Lord Berners

Lord Berners

Gerald Hugh Tyrwhitt-Wilson, 14th Baron Berners (18 September 1883 – 19 April 1950), also known as Gerald Tyrwhitt, was a British composer of classical music, novelist, painter and aesthete. He is usually referred to as Lord Berners.
Berners was born in Apley Hall, Shropshire, in 1883. The Berners family were descended from King Edward III of England.
His father, a naval officer, was rarely home, which left Berners to spend most of his childhood with his mother and grandmother. He was raised by a grandmother who was extremely religious and self-righteous, and a mother who had little intellect and many prejudices. His mother ignored his musical interests and instead focused on developing his masculinity, a trait Berners found to be inherently unnatural.
The eccentricities Berners displayed started early in life. Once, upon hearing that you could teach a dog to swim by throwing him into water, the young Gerald promptly decided that by throwing his mother's dog out the window, he could teach it to fly. The dog was unharmed, though the act earned Berners a beating.
After devising several inappropriate booby traps, Berners was sent off to a boarding school in Cheam at the age of nine. It was here that he would first explore his homosexuality; for a short time, he was romantically involved with an older student. The relationship was abruptly ended after Berners accidentally vomited on the other boy.
After he left prep school, Gerald continued his education at Eton College. Later, in his autobiographies, Berners would reflect on his experiences at Eton, claiming that he had learned nothing while there, and that the school was more concerned with shaping the young men's characters than supplying them with an education.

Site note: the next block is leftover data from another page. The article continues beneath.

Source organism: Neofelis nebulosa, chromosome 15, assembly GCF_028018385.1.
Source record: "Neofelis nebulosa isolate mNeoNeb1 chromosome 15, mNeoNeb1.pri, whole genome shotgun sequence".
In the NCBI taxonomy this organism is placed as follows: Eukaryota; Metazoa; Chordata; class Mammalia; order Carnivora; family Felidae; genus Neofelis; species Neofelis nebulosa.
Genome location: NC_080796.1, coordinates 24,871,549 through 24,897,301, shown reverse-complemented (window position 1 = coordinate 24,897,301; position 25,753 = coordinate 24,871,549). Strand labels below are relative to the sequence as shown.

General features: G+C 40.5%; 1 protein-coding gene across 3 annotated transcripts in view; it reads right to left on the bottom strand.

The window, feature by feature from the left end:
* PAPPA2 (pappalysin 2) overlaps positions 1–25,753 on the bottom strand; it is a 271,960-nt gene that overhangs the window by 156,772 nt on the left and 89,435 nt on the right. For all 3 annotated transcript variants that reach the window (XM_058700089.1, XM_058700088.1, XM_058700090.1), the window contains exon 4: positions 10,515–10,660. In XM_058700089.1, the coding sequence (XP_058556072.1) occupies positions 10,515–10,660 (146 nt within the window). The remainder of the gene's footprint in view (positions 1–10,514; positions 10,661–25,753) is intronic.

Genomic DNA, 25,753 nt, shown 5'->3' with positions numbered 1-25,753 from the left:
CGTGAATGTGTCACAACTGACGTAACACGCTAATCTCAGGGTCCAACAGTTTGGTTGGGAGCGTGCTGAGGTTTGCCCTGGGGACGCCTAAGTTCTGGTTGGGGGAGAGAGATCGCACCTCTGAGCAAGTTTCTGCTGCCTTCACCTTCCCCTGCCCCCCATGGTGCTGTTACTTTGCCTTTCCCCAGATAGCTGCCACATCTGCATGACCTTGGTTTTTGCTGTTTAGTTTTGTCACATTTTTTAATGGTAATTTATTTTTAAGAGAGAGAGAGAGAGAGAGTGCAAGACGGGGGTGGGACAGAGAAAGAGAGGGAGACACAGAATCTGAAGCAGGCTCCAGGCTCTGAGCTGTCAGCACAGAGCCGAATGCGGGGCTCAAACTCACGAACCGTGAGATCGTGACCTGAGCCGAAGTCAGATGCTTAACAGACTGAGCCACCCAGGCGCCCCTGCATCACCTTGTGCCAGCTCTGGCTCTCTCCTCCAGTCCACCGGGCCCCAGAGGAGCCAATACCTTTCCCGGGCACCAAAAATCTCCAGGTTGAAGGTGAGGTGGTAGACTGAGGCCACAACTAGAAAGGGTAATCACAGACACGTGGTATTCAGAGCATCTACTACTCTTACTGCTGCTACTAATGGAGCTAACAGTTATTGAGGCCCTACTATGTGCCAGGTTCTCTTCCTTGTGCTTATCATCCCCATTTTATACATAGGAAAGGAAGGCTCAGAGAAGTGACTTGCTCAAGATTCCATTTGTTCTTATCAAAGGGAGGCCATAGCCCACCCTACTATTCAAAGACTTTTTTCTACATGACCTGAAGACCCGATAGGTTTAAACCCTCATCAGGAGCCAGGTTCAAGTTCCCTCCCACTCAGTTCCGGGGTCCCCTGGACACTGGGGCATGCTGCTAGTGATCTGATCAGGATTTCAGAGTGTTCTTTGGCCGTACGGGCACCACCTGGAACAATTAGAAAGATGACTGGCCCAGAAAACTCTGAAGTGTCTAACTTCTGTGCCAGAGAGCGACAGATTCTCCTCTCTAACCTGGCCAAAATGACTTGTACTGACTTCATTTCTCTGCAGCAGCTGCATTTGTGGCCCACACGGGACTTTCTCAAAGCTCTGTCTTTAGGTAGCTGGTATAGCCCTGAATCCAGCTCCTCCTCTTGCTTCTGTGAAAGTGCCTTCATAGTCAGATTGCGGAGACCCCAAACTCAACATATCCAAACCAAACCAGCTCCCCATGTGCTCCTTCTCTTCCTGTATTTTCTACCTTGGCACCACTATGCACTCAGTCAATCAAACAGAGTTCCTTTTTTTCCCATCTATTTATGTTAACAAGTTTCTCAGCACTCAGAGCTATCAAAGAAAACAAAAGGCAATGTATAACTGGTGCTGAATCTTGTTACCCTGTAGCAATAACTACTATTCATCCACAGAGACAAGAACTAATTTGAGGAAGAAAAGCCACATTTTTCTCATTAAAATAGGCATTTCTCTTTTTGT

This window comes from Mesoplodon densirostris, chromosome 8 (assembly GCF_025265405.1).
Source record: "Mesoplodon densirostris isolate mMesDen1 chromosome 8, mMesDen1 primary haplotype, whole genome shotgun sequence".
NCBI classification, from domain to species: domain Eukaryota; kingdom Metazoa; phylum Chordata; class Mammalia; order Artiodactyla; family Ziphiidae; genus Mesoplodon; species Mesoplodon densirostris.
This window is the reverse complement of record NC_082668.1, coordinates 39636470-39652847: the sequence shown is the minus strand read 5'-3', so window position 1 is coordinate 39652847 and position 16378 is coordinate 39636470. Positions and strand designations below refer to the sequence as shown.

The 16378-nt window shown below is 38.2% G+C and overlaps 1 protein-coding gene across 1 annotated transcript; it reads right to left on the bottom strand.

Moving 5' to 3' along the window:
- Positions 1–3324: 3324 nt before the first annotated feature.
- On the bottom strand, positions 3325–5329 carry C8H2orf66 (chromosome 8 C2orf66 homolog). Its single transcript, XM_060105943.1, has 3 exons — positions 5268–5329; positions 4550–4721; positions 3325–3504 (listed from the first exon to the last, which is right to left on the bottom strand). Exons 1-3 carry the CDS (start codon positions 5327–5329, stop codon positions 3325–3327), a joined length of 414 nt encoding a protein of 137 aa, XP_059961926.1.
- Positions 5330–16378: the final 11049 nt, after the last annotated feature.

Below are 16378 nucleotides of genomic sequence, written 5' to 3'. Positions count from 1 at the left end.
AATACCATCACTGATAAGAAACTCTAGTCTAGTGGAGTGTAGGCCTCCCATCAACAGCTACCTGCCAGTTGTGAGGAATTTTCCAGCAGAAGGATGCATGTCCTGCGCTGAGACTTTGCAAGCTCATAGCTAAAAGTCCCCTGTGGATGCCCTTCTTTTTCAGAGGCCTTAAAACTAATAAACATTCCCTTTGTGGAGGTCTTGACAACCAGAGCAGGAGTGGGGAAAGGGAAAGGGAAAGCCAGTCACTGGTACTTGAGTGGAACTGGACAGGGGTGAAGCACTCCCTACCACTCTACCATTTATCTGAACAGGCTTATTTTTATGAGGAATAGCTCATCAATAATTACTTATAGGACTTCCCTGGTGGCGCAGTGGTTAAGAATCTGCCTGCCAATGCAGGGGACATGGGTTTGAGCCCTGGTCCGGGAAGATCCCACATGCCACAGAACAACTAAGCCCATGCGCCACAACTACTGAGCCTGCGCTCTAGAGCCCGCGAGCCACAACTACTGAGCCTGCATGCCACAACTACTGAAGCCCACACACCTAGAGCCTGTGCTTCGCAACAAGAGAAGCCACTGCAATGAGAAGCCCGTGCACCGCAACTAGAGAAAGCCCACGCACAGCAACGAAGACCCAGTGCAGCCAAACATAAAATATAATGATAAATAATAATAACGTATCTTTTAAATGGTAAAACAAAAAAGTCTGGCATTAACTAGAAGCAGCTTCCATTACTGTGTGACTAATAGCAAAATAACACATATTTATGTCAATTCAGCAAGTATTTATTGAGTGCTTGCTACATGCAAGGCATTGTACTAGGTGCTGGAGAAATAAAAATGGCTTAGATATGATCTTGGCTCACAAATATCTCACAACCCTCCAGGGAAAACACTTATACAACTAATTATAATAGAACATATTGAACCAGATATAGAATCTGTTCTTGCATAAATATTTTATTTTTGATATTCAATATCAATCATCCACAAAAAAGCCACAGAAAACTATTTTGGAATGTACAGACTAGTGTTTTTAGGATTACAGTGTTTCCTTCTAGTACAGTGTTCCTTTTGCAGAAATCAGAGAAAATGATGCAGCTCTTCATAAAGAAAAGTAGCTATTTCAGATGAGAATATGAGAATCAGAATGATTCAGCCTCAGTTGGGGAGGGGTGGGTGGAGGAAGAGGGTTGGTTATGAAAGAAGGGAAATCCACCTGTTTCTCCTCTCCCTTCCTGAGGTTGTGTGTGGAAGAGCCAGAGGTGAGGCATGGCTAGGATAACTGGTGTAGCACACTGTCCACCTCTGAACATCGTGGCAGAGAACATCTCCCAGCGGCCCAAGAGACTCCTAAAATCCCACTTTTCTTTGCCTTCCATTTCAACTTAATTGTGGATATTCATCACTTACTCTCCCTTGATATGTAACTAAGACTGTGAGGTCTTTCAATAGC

As well as being a talented musician, Berners was a skilled artist and writer. He was a ubiquitous presence in British literary circles of the 1920s and 1930s. He appears in many books and biographies of the period, notably portrayed as Lord Merlin in Nancy Mitford's The Pursuit of Love. He was a friend of the Mitford family and close to Diana Guinness.
Berners was notorious for his eccentricity, dyeing pigeons at his house in Faringdon in vibrant colors and at one point having a giraffe as a pet and tea companion. His Rolls Royce automobile contained a small clavicord keyboard which could be stored beneath the front seat. At his house he had a 100 foot viewing tower constructed, a notice at the entrance reading: “Members of the Public committing suicide from this tower do so at their own risk”.[citation needed]
He was also subject throughout his life to periods of depression. These became more pronounced when Berners, who had lived in Rome from 1939 to 1945, found himself somewhat out of favour after his return to England.
He died in 1950 at Faringdon House, bequeathing his estate to his companion Robert ('Boy') Heber Percy, who lived at Faringdon until his own death in 1987.
His epitaph on his gravestone reads:
"Here lies Lord Berners
One of the learners
His great love of learning
May earn him a burning
But, Praise the Lord!
He seldom was bored".
Berners' musical works included Trois morceaux, Fantasie espagnole (1919), Fugue in C minor (1924), and several ballets, including The Triumph of Neptune (1926) (based on a story by Sacheverell Sitwell) and Luna Park (1930). In later years he composed several songs and film scores, notably for the 1947 film Nicholas Nickleby.
His friends included the composers Constant Lambert and William Walton and he worked with Frederick Ashton. Walton dedicated Belshazzar's Feast to Berners, and Lambert wrote a Caprice péruvien for orchestra, on themes from Lord Berners' Le carrosse du St Sacrement.
Besides piano pieces and songs he wrote film scores and ballet music. The ballet The Triumph of Neptune (1926) was written on the request of Diaghilev for the celebrated Ballets Russes.

Through his eccentric attitude to life and the strange titles of many of his pieces, Lord Berners is often associated with Dadaism. Some of his works featured in the Ebony Band's programme Dada, past and present (1997).